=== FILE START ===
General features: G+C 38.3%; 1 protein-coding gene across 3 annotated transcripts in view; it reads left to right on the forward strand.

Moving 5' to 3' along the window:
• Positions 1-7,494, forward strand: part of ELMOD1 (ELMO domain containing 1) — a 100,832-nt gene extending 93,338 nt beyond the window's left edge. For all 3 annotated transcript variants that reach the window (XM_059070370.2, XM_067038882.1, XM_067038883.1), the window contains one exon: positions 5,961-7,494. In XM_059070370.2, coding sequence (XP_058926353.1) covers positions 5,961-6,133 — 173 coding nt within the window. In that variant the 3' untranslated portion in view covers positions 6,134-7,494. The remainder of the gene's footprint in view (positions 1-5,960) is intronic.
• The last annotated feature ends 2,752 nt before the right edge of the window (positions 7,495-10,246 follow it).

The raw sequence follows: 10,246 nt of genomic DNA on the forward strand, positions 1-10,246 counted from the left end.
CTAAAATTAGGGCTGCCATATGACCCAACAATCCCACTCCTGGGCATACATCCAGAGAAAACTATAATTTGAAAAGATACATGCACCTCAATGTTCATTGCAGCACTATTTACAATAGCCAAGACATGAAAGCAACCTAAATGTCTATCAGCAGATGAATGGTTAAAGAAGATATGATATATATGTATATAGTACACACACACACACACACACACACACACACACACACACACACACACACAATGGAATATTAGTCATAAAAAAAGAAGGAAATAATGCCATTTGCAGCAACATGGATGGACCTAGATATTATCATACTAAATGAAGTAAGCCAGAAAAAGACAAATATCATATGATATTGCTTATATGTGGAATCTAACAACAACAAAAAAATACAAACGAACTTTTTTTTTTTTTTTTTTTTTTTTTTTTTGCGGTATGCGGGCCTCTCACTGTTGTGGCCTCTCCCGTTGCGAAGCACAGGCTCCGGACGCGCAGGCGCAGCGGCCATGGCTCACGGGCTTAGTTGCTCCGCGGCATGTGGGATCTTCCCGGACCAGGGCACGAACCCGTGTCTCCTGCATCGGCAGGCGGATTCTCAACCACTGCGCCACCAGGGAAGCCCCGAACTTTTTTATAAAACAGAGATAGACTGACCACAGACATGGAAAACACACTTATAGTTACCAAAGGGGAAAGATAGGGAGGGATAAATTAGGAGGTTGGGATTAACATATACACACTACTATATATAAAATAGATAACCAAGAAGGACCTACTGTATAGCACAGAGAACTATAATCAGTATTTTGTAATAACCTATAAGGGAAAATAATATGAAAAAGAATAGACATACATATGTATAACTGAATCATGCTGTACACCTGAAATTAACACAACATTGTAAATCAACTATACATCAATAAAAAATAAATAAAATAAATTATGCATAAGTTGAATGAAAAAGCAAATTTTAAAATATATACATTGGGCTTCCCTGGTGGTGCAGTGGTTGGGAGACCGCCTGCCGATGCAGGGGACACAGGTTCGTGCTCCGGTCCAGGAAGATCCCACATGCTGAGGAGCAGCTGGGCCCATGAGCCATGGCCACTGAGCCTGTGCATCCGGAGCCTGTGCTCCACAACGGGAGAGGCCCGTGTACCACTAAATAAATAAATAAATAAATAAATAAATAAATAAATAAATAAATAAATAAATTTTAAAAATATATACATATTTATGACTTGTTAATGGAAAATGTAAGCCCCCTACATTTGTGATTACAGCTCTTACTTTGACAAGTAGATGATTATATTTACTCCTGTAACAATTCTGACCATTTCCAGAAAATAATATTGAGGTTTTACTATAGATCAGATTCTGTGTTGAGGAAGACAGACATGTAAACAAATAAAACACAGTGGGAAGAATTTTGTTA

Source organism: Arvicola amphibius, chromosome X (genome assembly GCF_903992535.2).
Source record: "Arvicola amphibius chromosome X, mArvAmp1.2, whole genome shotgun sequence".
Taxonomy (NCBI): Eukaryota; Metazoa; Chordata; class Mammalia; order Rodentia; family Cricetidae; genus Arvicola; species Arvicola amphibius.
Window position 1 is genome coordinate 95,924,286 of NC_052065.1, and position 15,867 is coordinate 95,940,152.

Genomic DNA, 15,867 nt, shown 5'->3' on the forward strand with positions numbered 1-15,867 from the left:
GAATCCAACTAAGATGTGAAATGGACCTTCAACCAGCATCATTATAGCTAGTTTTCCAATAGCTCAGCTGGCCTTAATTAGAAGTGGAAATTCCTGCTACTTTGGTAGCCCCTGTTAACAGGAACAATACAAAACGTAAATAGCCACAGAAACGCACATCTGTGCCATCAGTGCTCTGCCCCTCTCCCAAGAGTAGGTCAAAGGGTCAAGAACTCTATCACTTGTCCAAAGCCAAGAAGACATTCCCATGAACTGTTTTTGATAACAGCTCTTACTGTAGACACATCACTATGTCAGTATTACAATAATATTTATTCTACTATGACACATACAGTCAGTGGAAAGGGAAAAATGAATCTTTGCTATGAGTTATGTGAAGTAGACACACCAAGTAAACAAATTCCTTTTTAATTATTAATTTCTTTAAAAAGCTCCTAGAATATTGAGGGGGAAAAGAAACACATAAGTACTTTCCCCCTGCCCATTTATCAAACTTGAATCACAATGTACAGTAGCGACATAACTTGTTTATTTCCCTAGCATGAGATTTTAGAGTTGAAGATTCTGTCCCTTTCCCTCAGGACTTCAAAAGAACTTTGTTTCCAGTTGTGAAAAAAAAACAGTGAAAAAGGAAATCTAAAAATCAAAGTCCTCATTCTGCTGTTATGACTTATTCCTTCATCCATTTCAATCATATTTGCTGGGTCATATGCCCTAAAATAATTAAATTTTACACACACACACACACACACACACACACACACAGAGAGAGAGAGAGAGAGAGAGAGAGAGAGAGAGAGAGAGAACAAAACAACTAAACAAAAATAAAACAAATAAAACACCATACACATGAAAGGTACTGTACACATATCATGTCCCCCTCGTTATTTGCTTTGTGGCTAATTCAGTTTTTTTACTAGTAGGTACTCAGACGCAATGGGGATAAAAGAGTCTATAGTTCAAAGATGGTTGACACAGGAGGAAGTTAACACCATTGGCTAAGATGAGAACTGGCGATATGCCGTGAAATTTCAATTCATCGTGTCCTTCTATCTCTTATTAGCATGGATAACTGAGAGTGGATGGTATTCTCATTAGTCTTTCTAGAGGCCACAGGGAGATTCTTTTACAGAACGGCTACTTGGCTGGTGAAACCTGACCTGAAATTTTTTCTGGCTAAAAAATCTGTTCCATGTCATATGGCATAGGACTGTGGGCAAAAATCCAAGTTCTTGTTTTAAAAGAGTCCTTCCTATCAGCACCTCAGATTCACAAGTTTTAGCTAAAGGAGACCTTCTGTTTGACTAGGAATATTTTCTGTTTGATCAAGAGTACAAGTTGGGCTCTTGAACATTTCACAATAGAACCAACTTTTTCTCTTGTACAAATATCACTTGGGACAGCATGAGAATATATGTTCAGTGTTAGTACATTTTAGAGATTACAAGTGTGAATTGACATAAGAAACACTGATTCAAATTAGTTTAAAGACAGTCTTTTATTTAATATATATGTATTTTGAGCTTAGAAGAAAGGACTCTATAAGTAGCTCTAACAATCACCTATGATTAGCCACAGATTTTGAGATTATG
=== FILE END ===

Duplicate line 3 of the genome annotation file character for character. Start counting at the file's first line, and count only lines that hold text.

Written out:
• Positions 1-7,494, forward strand: part of ELMOD1 (ELMO domain containing 1) — a 100,832-nt gene extending 93,338 nt beyond the window's left edge. For all 3 annotated transcript variants that reach the window (XM_059070370.2, XM_067038882.1, XM_067038883.1), the window contains one exon: positions 5,961-7,494. In XM_059070370.2, coding sequence (XP_058926353.1) covers positions 5,961-6,133 — 173 coding nt within the window. In that variant the 3' untranslated portion in view covers positions 6,134-7,494. The remainder of the gene's footprint in view (positions 1-5,960) is intronic.